So what's this all about? Search me. All I know is that Berkoff's looking to tear my heart out again. "Gloating, smug, superior" he has just called me in this very paper, exercising a "Right of Reply" to a recent column of mine on the subject of Jeffrey Archer's not being a novelist's bootlace. Why the distinguished writer and Hollywood villain - Berkoff I mean, not Archer - should be replying to something that wasn't addressed to him in the first place I cannot say, but he is without doubt entitled to his opinion. Nor would I, under normal circumstances, dream of penning a "Right of Reply" to a "Right of Reply", least of all to Steven Berkoff who will now surely demand a "Right of Reply" in perpetuity. But Berkoff is getting to be a habit with me. Or I'm getting to be a habit with Berkoff. Either way, it seems he can't see me out and about, innocently flying my kite, without rushing into print and accusing me of being a smug bastard, though of course he wouldn't use the word bastard.
He thought my television series Roots Schmoots had a bit of the smug bastard about it too. Especially the programme about Israel entitled He's Not The Messiah He's A Very Naughty Boy, after a line from Monty Python's Life of Brian. But maybe Berkoff missed the allusion and thought I was intending a sly dig at him. He went all uppity anyway, charging me - in The Jewish Chronicle of all places, the paper my mother reads - with missing the symbolic significance of the Wailing Wall, and taking me to task for having the arrogance to deliver my own Sermon on the Mount. Not just arrogance, either. Bad taste. Think of that - having Steven Berkoff reproach you for indelicacy! It's like being accused of heartless philandering by Don Juan. Or manipulating the media by Goebbels. Friends suggested I get a T-shirt printed - HOWARD JACOBSON LACKS DECORUM, SIGNED STEVEN BERKOFF. I actually tried selling the idea to a celebrity clothes shop on Carnaby Street, but they didn't know who Steven Berkoff was.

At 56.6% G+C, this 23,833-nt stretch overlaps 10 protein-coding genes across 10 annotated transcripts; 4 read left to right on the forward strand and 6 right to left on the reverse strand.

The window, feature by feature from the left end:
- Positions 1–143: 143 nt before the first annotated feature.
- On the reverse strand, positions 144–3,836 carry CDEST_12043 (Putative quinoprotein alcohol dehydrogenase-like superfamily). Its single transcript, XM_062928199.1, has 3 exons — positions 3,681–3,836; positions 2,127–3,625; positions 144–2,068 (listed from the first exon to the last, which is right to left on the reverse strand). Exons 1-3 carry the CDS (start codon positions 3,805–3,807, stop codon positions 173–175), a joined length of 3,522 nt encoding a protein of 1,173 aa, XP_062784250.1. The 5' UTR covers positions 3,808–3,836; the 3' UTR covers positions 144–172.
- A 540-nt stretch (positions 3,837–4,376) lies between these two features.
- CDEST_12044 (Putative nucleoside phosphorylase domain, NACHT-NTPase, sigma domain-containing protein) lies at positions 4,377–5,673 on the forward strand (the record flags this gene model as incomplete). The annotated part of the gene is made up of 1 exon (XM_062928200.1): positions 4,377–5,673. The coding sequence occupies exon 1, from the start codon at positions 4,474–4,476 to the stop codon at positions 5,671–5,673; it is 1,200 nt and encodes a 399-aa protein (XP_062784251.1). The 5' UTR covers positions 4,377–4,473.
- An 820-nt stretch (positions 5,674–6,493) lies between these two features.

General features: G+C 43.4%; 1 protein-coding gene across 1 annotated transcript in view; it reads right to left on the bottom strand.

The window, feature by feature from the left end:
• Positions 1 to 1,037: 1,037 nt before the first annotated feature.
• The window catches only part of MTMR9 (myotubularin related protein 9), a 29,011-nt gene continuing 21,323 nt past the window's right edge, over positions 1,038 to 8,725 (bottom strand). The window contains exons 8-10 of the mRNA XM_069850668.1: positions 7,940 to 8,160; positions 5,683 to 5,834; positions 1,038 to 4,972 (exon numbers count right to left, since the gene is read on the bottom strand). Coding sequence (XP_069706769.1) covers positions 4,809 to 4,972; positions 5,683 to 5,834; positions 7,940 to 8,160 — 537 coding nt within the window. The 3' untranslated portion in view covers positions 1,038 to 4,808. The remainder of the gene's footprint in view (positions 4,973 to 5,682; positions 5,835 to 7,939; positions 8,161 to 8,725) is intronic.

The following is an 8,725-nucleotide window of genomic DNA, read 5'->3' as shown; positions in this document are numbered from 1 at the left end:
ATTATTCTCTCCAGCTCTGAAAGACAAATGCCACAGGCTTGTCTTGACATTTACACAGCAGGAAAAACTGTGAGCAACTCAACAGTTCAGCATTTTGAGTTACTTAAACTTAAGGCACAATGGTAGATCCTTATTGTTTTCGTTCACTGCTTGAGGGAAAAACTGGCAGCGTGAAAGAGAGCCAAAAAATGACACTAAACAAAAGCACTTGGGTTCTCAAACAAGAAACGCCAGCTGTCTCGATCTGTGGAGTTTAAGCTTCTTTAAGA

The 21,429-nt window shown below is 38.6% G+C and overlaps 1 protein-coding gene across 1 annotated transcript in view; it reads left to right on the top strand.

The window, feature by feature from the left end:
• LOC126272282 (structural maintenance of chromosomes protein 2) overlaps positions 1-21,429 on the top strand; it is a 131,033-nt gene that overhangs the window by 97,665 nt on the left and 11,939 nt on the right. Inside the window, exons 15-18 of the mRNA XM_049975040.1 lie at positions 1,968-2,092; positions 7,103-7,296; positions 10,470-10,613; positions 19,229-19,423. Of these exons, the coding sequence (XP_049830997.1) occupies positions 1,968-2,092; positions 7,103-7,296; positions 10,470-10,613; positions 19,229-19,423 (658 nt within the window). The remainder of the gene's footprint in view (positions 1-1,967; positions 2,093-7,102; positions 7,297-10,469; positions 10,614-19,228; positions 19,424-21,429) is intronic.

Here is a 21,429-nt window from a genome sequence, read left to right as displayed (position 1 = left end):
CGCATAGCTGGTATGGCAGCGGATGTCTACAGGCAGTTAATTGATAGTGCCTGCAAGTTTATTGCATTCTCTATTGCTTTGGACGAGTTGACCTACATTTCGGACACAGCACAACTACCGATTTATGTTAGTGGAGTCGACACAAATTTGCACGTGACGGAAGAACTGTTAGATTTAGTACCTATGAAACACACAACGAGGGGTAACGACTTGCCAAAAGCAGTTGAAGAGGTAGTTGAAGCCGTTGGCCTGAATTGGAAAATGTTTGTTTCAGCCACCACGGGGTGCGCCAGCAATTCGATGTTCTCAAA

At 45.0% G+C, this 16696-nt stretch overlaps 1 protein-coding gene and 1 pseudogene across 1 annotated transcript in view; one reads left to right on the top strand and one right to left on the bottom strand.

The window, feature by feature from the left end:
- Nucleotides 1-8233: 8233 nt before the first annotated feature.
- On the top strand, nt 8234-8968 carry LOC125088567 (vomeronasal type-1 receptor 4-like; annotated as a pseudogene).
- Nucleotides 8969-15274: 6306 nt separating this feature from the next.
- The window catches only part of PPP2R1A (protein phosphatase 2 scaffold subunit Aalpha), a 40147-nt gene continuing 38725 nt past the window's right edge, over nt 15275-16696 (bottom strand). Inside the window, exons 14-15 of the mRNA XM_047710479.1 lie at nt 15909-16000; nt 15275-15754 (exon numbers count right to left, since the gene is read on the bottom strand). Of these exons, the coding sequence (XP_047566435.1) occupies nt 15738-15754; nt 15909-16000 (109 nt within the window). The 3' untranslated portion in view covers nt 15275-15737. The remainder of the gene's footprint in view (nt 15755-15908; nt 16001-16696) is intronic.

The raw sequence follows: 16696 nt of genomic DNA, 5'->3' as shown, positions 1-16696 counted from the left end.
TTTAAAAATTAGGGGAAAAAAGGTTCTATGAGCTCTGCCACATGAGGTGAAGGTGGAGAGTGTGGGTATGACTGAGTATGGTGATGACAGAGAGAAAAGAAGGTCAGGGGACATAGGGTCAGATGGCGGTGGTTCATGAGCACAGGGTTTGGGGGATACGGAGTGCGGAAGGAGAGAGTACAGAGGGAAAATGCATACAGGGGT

It is certainly possible that in every hell-raiser there's a Mrs Whitehouse trying to get out, and that Berkoff really did find my sermon improper. But it felt like another of those kite-flying problems to me. I am being metaphorical when I say my kite gets up Berkoff's nose. I don't have a kite. It's just that the moment I show signs of enjoying life - you know, going to parties, writing books, getting good reviews, expressing a few opinions on this and that - up pops Berkoff in a stew, to wet on my flame. Anyone would think the planet isn't big enough for both of us.
And it's not as though we even know each other. The one time we nearly met was on the steps outside Koo Stark's studio somewhere near Whitechapel where we had both agreed to pose for a portfolio of portraits of self- effacing men. I was leaving, he was coming. I can't imagine it bothering him that Koo Stark had done me first. But you never know with actors. He was wearing a baseball cap, I remember that. And kept his head down. Seconds after we crossed, I heard sounds of snapping wire and screaming metal commensurate with a large man falling down a lift shaft. I never turned back to find out if it was him. Call that consideration. He wouldn't have wanted me there looking all gloating, smug and superior, shouting at him to lie still and wait for the fire brigade.
Berkoff's objection to my Archer piece appears to be twofold. Firstly, he thinks no living writer should ever denigrate another (by which principle Berkoff should stop denigrating me). Secondly, he thinks I am judging Jeffrey's shortcomings as a novelist inappropriately, as he never "claimed to be Kafka or even Dickens" but wrote "pulp thrillers for a readership that thrived on them". Readers of this column won't be surprised to hear me affirm a strong aversion to the "he never claimed he was Shakespeare" defence, when Shakespeare was never the yardstick in use.
By the most modest and undemanding standards of literacy and humanity, what Jeffrey Archer writes is bone stupid, an affront to the living, that is more or less my position. Introducing the genre of "pulp thriller" assumes a criterion of valuelessness and therefore begs the only questions that matter. Berkoff himself would not want it said of any of his plays that he is not Shakespeare but what the hell! - since he means to write drivel for morons he's succeeded.
But let ping-pong decide it. Word is, he can play a bit. Don't ask me whose word. His, I suspect. I recall reading some article once in which he boasted of his ping-pong prowess, describing the joy he felt at the moment of pouncing on the ball and smashing the living daylights out of it. Not a subtle or delicate touch player, then. More a Bill Sikes than an Erik Satie. Even so, he might be too strong for me, in which case I will accept defeat gracefully. A man must know how to lose. Besides, after his poor showing in all our tourneys so far, what kind of person would I be if I begrudged him victory on a ping-pong table?Reuse content